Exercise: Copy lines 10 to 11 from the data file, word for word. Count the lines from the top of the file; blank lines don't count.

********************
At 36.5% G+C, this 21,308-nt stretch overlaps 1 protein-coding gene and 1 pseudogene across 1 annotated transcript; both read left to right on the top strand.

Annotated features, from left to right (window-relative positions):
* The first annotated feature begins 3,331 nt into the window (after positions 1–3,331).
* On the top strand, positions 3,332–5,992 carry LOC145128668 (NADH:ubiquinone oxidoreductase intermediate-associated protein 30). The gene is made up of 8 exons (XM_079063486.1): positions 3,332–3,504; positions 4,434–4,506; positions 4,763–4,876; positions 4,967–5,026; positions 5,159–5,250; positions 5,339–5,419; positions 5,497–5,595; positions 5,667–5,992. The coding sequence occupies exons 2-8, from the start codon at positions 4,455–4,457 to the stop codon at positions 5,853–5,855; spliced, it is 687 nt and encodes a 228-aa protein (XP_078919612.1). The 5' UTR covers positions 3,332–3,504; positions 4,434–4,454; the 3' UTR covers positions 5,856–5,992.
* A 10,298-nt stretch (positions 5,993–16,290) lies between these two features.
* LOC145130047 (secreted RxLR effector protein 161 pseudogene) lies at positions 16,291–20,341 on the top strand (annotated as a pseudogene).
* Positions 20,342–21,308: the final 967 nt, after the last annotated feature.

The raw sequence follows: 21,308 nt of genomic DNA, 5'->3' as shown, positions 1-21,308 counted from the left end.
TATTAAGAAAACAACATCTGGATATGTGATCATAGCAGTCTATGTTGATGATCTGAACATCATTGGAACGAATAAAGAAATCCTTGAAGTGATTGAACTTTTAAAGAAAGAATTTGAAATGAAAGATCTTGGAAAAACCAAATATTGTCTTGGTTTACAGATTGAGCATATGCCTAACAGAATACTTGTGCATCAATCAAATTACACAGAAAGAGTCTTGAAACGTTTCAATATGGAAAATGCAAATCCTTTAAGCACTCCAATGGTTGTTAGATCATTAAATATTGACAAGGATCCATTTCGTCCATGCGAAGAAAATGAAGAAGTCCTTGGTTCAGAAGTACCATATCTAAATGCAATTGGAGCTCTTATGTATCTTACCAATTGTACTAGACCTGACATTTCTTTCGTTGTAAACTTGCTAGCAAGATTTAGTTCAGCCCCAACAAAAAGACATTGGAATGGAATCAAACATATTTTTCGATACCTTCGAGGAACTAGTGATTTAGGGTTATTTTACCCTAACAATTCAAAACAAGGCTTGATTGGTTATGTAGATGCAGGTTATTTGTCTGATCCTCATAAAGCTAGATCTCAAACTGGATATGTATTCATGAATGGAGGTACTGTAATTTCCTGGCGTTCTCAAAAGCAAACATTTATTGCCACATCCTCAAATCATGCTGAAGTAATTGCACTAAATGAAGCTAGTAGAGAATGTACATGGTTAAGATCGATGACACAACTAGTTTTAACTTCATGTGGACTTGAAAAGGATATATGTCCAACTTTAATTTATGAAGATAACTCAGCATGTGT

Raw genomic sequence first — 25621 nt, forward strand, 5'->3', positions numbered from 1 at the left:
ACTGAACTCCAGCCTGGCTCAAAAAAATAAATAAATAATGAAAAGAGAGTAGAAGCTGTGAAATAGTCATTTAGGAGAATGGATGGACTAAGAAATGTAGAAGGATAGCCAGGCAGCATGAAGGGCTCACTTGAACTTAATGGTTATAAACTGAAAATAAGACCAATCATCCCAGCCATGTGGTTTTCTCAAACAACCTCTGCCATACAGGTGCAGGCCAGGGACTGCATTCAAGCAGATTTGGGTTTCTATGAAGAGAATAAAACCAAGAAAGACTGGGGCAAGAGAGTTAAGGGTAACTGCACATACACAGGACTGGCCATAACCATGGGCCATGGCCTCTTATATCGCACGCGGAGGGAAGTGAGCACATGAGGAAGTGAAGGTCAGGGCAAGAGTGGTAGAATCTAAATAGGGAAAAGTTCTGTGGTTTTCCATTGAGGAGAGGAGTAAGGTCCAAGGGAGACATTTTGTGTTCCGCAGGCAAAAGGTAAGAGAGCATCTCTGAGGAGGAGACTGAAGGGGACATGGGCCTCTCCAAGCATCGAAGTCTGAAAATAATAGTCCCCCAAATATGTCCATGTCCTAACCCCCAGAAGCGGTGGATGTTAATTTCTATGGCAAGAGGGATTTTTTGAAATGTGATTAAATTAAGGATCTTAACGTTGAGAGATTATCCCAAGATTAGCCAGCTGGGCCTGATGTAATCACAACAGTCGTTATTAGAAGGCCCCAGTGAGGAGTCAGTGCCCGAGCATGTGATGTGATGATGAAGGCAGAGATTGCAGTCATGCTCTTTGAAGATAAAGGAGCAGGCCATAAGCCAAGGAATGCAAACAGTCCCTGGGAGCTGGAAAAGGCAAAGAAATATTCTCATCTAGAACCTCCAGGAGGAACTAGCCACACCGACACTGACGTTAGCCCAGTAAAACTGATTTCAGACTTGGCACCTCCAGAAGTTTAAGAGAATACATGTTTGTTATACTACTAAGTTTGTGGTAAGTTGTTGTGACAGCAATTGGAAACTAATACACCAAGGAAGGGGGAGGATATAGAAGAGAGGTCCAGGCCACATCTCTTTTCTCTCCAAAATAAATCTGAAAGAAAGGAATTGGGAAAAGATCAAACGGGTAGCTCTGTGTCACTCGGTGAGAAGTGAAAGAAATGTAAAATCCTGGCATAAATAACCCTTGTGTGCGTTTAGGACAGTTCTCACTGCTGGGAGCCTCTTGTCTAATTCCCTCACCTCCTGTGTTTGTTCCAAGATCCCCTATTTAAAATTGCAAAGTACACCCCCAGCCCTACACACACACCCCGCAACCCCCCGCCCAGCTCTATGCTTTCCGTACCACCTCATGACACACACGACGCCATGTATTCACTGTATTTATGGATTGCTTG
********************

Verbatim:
Raw genomic sequence first — 25621 nt, forward strand, 5'->3', positions numbered from 1 at the left:
ACTGAACTCCAGCCTGGCTCAAAAAAATAAATAAATAATGAAAAGAGAGTAGAAGCTGTGAAATAGTCATTTAGGAGAATGGATGGACTAAGAAATGTAGAAGGATAGCCAGGCAGCATGAAGGGCTCACTTGAACTTAATGGTTATAAACTGAAAATAAGACCAATCATCCCAGCCATGTGGTTTTCTCAAACAACCTCTGCCATACAGGTGCAGGCCAGGGACTGCATTCAAGCAGATTTGGGTTTCTATGAAGAGAATAAAACCAAGAAAGACTGGGGCAAGAGAGTTAAGGGTAACTGCACATACACAGGACTGGCCATAACCATGGGCCATGGCCTCTTATATCGCACGCGGAGGGAAGTGAGCACATGAGGAAGTGAAGGTCAGGGCAAGAGTGGTAGAATCTAAATAGGGAAAAGTTCTGTGGTTTTCCATTGAGGAGAGGAGTAAGGTCCAAGGGAGACATTTTGTGTTCCGCAGGCAAAAGGTAAGAGAGCATCTCTGAGGAGGAGACTGAAGGGGACATGGGCCTCTCCAAGCATCGAAGTCTGAAAATAATAGTCCCCCAAATATGTCCATGTCCTAACCCCCAGAAGCGGTGGATGTTAATTTCTATGGCAAGAGGGATTTTTTGAAATGTGATTAAATTAAGGATCTTAACGTTGAGAGATTATCCCAAGATTAGCCAGCTGGGCCTGATGTAATCACAACAGTCGTTATTAGAAGGCCCCAGTGAGGAGTCAGTGCCCGAGCATGTGATGTGATGATGAAGGCAGAGATTGCAGTCATGCTCTTTGAAGATAAAGGAGCAGGCCATAAGCCAAGGAATGCAAACAGTCCCTGGGAGCTGGAAAAGGCAAAGAAATATTCTCATCTAGAACCTCCAGGAGGAACTAGCCACACCGACACTGACGTTAGCCCAGTAAAACTGATTTCAGACTTGGCACCTCCAGAAGTTTAAGAGAATACATGTTTGTTATACTACTAAGTTTGTGGTAAGTTGTTGTGACAGCAATTGGAAACTAATACACCAAGGAAGGGGGAGGATATAGAAGAGAGGTCCAGGCCACATCTCTTTTCTCTCCAAAATAAATCTGAAAGAAAGGAATTGGGAAAAGATCAAACGGGTAGCTCTGTGTCACTCGGTGAGAAGTGAAAGAAATGTAAAATCCTGGCATAAATAACCCTTGTGTGCGTTTAGGACAGTTCTCACTGCTGGGAGCCTCTTGTCTAATTCCCTCACCTCCTGTGTTTGTTCCAAGATCCCCTATTTAAAATTGCAAAGTACACCCCCAGCCCTACACACACACCCCGCAACCCCCCGCCCAGCTCTATGCTTTCCGTACCACCTCATGACACACACGACGCCATGTATTCACTGTATTTATGGATTGCTTG